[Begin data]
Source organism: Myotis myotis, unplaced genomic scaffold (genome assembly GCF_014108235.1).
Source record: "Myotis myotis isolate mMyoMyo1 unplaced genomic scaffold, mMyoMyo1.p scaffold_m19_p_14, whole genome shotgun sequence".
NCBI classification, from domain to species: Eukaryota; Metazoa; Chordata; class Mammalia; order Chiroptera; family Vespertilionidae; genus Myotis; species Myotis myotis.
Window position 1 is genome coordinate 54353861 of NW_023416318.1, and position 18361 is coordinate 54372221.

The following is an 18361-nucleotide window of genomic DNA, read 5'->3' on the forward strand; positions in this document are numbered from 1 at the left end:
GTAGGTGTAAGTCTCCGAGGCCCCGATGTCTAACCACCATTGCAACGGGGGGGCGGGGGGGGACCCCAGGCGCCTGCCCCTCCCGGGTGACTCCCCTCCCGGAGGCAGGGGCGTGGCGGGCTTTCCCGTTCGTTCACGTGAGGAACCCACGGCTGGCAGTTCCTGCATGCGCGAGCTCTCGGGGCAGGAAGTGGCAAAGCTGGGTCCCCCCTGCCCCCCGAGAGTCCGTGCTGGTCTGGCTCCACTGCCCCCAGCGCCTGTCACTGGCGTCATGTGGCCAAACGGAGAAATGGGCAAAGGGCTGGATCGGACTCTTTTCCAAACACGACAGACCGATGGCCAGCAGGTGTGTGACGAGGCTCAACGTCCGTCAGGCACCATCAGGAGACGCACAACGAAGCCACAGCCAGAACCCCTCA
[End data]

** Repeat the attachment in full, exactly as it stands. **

Source organism: Myotis myotis, unplaced genomic scaffold (genome assembly GCF_014108235.1).
Source record: "Myotis myotis isolate mMyoMyo1 unplaced genomic scaffold, mMyoMyo1.p scaffold_m19_p_14, whole genome shotgun sequence".
NCBI classification, from domain to species: Eukaryota; Metazoa; Chordata; class Mammalia; order Chiroptera; family Vespertilionidae; genus Myotis; species Myotis myotis.
Window position 1 is genome coordinate 54353861 of NW_023416318.1, and position 18361 is coordinate 54372221.

The following is an 18361-nucleotide window of genomic DNA, read 5'->3' on the forward strand; positions in this document are numbered from 1 at the left end:
GTAGGTGTAAGTCTCCGAGGCCCCGATGTCTAACCACCATTGCAACGGGGGGGCGGGGGGGGACCCCAGGCGCCTGCCCCTCCCGGGTGACTCCCCTCCCGGAGGCAGGGGCGTGGCGGGCTTTCCCGTTCGTTCACGTGAGGAACCCACGGCTGGCAGTTCCTGCATGCGCGAGCTCTCGGGGCAGGAAGTGGCAAAGCTGGGTCCCCCCTGCCCCCCGAGAGTCCGTGCTGGTCTGGCTCCACTGCCCCCAGCGCCTGTCACTGGCGTCATGTGGCCAAACGGAGAAATGGGCAAAGGGCTGGATCGGACTCTTTTCCAAACACGACAGACCGATGGCCAGCAGGTGTGTGACGAGGCTCAACGTCCGTCAGGCACCATCAGGAGACGCACAACGAAGCCACAGCCAGAACCCCTCA